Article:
Mother has arrived in London. In true Basu style, she ignored my pleas about every spice being available here and brought a lifetime’s supply of Kashmiri Masala and Kasuri Methi. Her mission, two-fold. To fatten her darling children. And to be the grandma with the mostest to the toddlers.
Now mother is more used to being fabulous than chopping onions. Far better at directing than doing. This is the star of the silver screen cum drama therapy practitioner that has most adults quivering with her fierce gaze and sharp words. Frankly, I’m just hoping she never reads this blog post. I may end up in a naughty corner myself.
But she is here to respond to a higher calling. I have a new job starting in November, which means I have the rare privilege of enjoying the brief life of a lady of leisure. The man and I are off to Phuket in Thailand for a dear friend’s wedding. And we are leaving the kids behind in the firm grip of mother, with nanny K and little sis ably assisting.
Preparations for the trip have started in earnest. Mother has successfully caused a short-term weight gain, while she masters gadgets and the toddler military regime. I have ordered a pair of denim shorts, checked into a kettlebells class and slowly started contemplating the reality of a week without the darling terrors.
Truth be told, I am about as worried about them as I am about mother turmeric staining my pristine new quartz worktop.
While strong women rule my roost, I am also missing the annual tryst with Ma Durga, the fierce Hindu warrior Goddess. I am not religious but this yearly celebration of good versus evil is our way to reconnect with London’s Bengali society. I will miss this, while sunning myself on a beach with a pina colada. Although I will be back in time for Halloween, Bonfire night and Diwali.
In anticipation of these important events, and in celebration of the strong women in my life, I made a Bengali moist lamb saute with no onions and garlic made specially during religious festivities called Niramish Mangsho. This translates to vegetarian meat which, of course, is an oxymoron. But the bottom line is that it tastes sublime and sports a thick and rich masala coating that I ended up licking off the empty pot. The key here is to use lamb or goat meat on the bone.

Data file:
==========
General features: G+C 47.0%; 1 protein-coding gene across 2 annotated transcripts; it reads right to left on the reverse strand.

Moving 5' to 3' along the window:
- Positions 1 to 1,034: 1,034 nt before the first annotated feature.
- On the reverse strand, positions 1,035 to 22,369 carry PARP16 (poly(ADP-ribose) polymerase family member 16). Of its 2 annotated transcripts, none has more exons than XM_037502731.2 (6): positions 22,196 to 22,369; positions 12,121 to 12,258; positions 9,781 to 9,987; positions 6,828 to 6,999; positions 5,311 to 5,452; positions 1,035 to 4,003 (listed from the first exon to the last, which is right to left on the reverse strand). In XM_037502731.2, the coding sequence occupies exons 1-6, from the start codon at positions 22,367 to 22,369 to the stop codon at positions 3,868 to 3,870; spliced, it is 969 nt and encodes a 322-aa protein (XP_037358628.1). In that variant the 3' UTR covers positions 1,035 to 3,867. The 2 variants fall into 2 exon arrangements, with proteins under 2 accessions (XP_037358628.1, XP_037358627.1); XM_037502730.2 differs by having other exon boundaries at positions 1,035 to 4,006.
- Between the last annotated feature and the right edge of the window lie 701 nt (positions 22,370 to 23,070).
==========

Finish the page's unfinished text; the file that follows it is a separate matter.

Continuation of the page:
Have a fantastic festive season everyone. Say a prayer for my kids and the worktop, will ya?
Roast the whole cumin on a warm frying pan for a minute until you can smell its aroma. Then powder using a coffee grinder or pestle and mortar. Grate the ginger. Then marinade the meat in the spices powders, the ginger and the yoghurt. I left this overnight in the fridge as I was going to be back late from work, but a couple of hours will be enough.
Take the meat out of the fridge well before you are ready to cook to bring it to room temperature. In a large pot, warm the mustard oil on a high heat. When a wooden spoon sizzles when it touches the oil, drop in the whole spices. As they sizzle up in seconds, spoon in the meat with it’s marinade. On a high heat, viciously mix the meat browning it evenly as you go along for five minutes. Nest, lower the heat to medium, pour in two cups of water, cover and cook the meat for half an hour.
You need to make sure you are stirring the meat every five minutes to prevent it from getting stuck or burning. After half an hour, take the lid off and let the curry bubble away, while the meat cooks. remember to keep stirring. While this is happening, make a cashew paste. I put the cashews in a hand blender with two tablespoons of water. In the last 15 minutes of cooking. mix this into the meat, then lower the heat to medium low and let the oil ooze to the top of the pot.
The meat takes a good hour of cooking to become really tender, and it may take you more. If you are going to pressure cook this, I would definitely recommend marinating to get the best flavour.
Serve this with lime wedges, cholar dal and steaming hot rice for a festive meal. Or just with some ready store parathas for an easy supper like I did.